Marketing a business or designing a product is not too different from interacting with another person. No one wants to talk to a robot, a spiel, a faker. People want to know right away who and what they are interacting with and how to get what they want out of it.

    Your mom was right, honesty is the best policy. That’s not to say honesty is easy. Honesty is a hell of a lot harder than crafting some tall tale or hiding faults under beautiful aesthetics. You’re exposing yourself but that exposure is what makes me want to to talk to you again. 

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  • "

    Brand is an inoperable asset for the customer. It doesn’t make your product work any better. Although it does makes a potential consumer desire your product more…


    Perhaps the one sure thing is to realize product improvements combined with a relevant degree of marketing. In essence, the proverbial “do both.”

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  • Writing is a form of design. Sort of.

    I have been thinking about storytelling recently as I get back into writing and try and help others try to write. Stories are a means of expression. A creative way to express an experience, emotion, opinion, written stories (not just the fictional novels) are a way to record and share an experience that you are having. 

    Writing can be a wonderfully private, cathartic experience. Something so personal that the idea of actually letting someone else read it is downright terrifying and a little bit of an affront. But in my profession and others, you need to do more of it. And, yes, you need to share it. It is exposing yourself and your interpretation of something for critique. But isn’t that the good part? 

    At Moment, critique is an everyday occurrence. Whatever you come up with in your notebook, InDesign or Photoshop is eventually going to be picked apart and questioned. That pretty little thing you created is going to be torn apart and you are going to have to start all over again. At least that is what a wise person once told me. 

    Sketches or digital products are expressions of designers opinions of what some experience should be. Written pieces are the same. They are expressions of what the author has deemed to be the best way to tell that story. Their experience. They are each planned, constructed, sketched, critiqued and reworked before they eventually get before the user.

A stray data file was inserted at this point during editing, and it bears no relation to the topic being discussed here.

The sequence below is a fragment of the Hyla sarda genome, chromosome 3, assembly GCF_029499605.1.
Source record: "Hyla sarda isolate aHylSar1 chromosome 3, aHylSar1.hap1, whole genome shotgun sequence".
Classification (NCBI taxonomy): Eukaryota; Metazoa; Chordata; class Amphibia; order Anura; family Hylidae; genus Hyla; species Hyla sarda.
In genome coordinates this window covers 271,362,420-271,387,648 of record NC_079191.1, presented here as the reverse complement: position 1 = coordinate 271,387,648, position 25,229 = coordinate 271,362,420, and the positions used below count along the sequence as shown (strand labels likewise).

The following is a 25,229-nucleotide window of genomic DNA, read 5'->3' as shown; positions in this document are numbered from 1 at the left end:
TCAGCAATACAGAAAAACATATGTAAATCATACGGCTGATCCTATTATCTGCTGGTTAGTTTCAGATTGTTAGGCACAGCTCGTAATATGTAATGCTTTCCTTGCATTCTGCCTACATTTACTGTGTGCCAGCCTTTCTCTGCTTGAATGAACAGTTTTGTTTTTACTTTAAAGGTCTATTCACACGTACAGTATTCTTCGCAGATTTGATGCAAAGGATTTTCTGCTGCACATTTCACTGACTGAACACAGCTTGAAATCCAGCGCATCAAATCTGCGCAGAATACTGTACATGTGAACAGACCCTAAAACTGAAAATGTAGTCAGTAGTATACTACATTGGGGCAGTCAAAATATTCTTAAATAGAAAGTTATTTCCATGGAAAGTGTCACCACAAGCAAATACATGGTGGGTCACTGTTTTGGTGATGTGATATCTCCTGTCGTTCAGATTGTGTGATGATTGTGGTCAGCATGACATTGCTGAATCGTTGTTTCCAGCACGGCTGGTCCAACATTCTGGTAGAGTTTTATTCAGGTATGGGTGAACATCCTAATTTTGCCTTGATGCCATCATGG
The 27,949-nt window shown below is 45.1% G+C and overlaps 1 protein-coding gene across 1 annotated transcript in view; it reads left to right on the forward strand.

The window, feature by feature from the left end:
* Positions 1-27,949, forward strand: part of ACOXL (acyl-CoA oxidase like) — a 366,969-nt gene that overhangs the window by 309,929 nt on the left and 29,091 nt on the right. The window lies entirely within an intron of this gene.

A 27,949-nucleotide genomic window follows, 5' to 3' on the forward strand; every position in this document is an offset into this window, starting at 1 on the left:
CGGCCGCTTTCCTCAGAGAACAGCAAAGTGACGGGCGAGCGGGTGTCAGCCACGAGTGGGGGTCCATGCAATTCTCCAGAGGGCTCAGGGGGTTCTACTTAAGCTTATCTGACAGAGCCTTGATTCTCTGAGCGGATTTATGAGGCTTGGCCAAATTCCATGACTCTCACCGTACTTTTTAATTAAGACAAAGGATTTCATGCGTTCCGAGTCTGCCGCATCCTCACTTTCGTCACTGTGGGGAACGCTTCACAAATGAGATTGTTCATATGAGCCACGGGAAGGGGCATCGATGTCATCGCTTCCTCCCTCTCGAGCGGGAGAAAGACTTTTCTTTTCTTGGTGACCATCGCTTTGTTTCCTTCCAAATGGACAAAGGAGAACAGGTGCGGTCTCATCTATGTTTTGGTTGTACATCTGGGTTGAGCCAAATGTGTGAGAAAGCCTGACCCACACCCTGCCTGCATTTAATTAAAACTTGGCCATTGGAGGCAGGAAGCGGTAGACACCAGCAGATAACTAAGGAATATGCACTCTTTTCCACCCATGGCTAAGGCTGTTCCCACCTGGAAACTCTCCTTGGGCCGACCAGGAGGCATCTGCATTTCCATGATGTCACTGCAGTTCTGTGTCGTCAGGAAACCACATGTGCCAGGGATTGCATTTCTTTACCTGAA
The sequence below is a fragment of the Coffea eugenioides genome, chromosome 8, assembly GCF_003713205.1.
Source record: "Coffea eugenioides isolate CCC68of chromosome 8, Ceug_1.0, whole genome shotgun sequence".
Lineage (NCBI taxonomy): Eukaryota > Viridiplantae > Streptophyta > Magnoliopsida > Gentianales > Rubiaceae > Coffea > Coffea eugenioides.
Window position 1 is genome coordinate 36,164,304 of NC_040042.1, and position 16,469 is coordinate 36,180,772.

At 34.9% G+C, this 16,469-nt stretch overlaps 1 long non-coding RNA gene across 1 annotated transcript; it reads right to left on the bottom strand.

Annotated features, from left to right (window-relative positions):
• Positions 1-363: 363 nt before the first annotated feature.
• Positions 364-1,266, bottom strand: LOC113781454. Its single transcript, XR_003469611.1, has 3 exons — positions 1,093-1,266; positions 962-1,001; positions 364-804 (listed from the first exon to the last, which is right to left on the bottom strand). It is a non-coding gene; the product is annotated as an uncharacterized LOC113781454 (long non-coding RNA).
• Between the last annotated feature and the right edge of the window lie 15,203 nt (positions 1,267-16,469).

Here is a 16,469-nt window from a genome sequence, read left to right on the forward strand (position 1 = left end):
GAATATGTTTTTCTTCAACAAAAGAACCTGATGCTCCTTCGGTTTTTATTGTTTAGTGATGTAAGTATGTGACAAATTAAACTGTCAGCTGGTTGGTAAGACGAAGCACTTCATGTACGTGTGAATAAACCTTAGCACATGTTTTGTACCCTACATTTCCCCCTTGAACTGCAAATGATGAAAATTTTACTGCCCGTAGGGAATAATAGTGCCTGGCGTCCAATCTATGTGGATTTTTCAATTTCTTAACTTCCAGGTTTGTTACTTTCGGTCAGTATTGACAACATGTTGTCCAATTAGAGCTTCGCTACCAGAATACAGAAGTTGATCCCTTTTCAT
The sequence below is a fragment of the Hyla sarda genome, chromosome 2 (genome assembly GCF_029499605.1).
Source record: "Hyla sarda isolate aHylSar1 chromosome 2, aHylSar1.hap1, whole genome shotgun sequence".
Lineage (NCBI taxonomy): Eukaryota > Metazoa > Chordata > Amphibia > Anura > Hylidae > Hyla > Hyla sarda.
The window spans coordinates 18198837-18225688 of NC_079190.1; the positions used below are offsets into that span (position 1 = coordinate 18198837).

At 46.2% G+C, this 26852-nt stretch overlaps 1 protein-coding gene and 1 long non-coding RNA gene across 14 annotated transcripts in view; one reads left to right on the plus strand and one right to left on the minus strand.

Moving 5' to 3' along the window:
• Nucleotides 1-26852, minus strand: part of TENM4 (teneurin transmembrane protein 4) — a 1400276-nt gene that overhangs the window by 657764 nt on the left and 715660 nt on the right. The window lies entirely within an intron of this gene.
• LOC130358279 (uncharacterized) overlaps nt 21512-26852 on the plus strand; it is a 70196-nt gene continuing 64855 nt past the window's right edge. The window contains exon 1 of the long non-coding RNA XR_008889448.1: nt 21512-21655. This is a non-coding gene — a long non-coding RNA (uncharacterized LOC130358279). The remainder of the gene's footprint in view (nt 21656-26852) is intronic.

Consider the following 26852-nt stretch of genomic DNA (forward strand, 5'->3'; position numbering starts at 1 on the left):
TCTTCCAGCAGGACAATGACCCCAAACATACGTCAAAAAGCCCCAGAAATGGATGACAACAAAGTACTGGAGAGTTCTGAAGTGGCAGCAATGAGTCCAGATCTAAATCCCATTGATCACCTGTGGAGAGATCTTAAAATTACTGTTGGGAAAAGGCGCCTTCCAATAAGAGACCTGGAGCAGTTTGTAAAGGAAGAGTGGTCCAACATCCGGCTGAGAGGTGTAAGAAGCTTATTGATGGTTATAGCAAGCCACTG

Writing and digital product design call for us to take a step back and think about our personal feelings, the feelings of others, what is valuable, what is interesting, what could make people want to ‘use’ this thing? They are simply different medium. 

    Reading a story follows the same arc of interest as the first time you use a new digital product. And if it is really good, you want to look at again and again. 

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  • Bring back the people

    Design is about people. As designers, the responsibility is to create something that makes things better for people. If you really want to do that well, you need to understand people.

    It’s obvious right? Yet, we’re ignoring one of the greatest toolboxes to help us do that: social sciences and the humanities. The qualitative sciences that help us understand the fuzzy side of humans. Sure, neuroscience, physiology and the like will give you scientific answers but we all don’t have research labs at our disposal. The social sciences, like anthropology and sociology, provide pretty “low budget” methods and theories to at least give us a start in the right direction.

    One thing I keep hearing over and over and, I’ll admit, find myself saying over and over is design thinking. That thing that everyone wants now and firms everywhere are clamoring to do. So, let’s break it down. You take the way designers approach a problem and apply it to places outside design. Designers start with a problem that is centered around people. This design thinking thing is typically applied to an organization itself, which is made of, guess what? People. Businesses serve people.